A Generous Orthodoxy
Dear Rick, Dear Peter,
One of the things we have to acknowledge is the reality of the historical situation within which we find ourselves.
Elsewhere we have discussed the 'nature, limits and boundaries of the Church', and have concluded that whilst we can say where the Church is not, we cannot always be sure where it is. So what is the narrative that links us to the past; from whence have we come?
Christianity is an Eastern religion; it did not originate in the west; it did not reach Russia until nearly a thousand years after the death of Christ; and it did not reach the Americas for nearly another half millennium. The Russian Orthodox inherited Byzantine Orthodoxy because they encountered no other form of the Faith; the real split in the undivided Church came in 451, with both sides anathematising each other. If we accept the reports of the commissions on unity, this split was based on a series of misunderstandings, and both sides share the same Orthodox faith.
That would leave the East and the Orient united, even if many will not admit it. But in the west the predominant form of Christianity was an Orthodoxy which rejected Byzantine mores, but which remains a global witness to the Faith in a way in which neither Eastern nor Oriental Orthodox are able to be. But western unity was shattered at the Reformation, and now we have so many Churches that no one can really count them.
Now, either Christianity is the most monumental failure, and only a small handful have retained the Faith, or it has been an enormous success, but tainted by our sinfulness, has succeeded despite that in bringing at least something of the Risen Lord to most of the globe. The nature of that 'something' is where Orthodoxy finds its boundaries.
The early Church did not believe that it did not mattered what you believed as long as you were 'nice'; it is quite clear that both St. Paul and St. John thought it mattered hugely what was taught to the faithful, and there is a strong case for saying that Orthodoxy was defined only in terms of the challenge from heterodoxy. If we do not believe that the Incarnate Word was fully human and fully divine then we do not see how the Incarnation has redeemed us; what was assumed has been healed. If we do not believe in the Trinity and in the equality of the Three Persons, we descend into heresy. Christology was so important in 451 because upon it depended our salvation, and so both sides, convinced the other was in error, anathematised the other. Byron once wrote that 'Christians have burned each other, quite persuaded, that all the Apostles would have done as they did.' One can see from whence he came - but that is not what the Apostles did; even St. Peter, headstrong as he was, accepted correction from St. Paul. Our human failure has been that we have not behaved as the Apostles.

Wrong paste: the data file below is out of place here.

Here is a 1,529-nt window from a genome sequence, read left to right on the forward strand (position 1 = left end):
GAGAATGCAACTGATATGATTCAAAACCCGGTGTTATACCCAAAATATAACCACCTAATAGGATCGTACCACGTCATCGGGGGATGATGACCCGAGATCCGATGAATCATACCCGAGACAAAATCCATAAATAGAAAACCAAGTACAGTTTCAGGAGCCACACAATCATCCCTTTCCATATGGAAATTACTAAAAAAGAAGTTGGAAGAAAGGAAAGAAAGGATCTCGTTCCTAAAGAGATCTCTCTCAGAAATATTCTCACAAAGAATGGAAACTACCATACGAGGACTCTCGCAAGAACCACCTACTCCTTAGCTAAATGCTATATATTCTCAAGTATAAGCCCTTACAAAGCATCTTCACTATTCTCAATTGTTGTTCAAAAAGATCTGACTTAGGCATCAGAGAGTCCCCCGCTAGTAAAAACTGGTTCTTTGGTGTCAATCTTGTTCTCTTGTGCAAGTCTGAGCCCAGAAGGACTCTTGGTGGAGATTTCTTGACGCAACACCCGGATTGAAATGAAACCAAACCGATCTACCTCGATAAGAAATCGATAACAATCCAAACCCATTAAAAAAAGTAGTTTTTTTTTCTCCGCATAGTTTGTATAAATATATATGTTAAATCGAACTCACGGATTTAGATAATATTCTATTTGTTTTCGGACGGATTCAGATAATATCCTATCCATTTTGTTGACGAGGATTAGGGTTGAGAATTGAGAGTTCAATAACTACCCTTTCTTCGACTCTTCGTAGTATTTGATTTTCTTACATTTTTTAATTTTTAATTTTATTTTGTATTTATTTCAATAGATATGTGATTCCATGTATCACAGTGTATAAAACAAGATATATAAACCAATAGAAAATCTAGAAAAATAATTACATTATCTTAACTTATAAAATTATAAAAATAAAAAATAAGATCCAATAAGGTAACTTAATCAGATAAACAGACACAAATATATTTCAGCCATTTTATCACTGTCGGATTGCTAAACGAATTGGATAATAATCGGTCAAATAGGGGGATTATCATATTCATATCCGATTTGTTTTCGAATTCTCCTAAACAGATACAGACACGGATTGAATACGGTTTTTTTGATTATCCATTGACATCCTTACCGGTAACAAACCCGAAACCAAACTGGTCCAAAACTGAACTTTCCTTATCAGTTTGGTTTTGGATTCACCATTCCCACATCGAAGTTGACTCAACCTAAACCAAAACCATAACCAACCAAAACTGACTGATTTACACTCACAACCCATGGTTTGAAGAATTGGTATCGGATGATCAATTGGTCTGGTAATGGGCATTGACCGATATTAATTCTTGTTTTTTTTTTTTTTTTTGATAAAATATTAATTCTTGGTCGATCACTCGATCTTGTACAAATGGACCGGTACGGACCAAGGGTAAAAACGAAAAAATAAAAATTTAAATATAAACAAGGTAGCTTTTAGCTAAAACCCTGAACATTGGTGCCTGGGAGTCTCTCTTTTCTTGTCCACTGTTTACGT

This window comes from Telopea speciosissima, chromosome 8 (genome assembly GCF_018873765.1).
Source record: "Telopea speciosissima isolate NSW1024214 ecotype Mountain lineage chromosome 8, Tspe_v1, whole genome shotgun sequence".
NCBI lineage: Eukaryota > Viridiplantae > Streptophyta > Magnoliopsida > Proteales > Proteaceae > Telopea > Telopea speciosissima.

As inheritors of this fractured and fractious situation we have a choice. We can behave as if our small corner was all the light there was and demand that others submit to that light; or we can seek to share the light with those who have part of it and seek its fullness. One of the most impressive things about the BOC and the Copts is that they instinctively seem to take the latter position. Few groups of Christians can have suffered as long, as persistently and as severely as the Copts. The Russians had seventy five years of severe persecution, with large numbers fleeing abroad; the Copts have suffered for a millennium and a half; first at the hands of their fellow Christians, then at the hands of Islam. Yet their desire is to share what they have preserved with such sacrifices with those of us who come to the vineyard at the end of the day.
This is done with no dilution of what is believed. The Copts have held to the one Faith once received; to it they have added nothing, and from it subtracted nothing. That does not mean it is a museum piece. I read a book recently which described Orthodox priests as museum keepers; if that were so then we should have a mummified Faith and not a living entity. The challenge at all times and in all places is how to live the Christian life in this world where we are always strangers.
One of the best ways is to accept that others believe, and to accept the reality of their beliefs - and to show by the way we conduct ourselves the reality of our belief. How often have I heard non-Christians make the criticism that if they judged us by what we do and not what we say, we are hypocrites; and if they judge us by what we say, we are priggish hypocrites at that!
If we are particularist, then we do not act on the Great Commission; if we treat others as the Pharisees did, then we are condemned by His lips. What, indeed, does the fullness of the Faith mean if it does not include the willingness to love our enemies? Is it a compilation of ancient texts, or do those texts express the faith we live today?
For me, one of the joys of Orthodoxy is discovering the richness of the treasures of the wisdom of nearly two thousand years of Christian experience. Of course I could have discovered that without being Orthodox - and indeed, I did so; but in discovering it I recognised where the best spiritual hospital for what ails me was to be found. All Churches are spiritual hospitals; but not all hospitals are equally good. For many years I was in one hospital; the one I am in now provides a treatment I have never had before.
Of course I want to share that with as many others as possible; but I recognise the healing they receive where they are.
In this is love, not that we loved God, but that He loved us and sent His Son to be the propitiation for our sins. (1 John 4:10)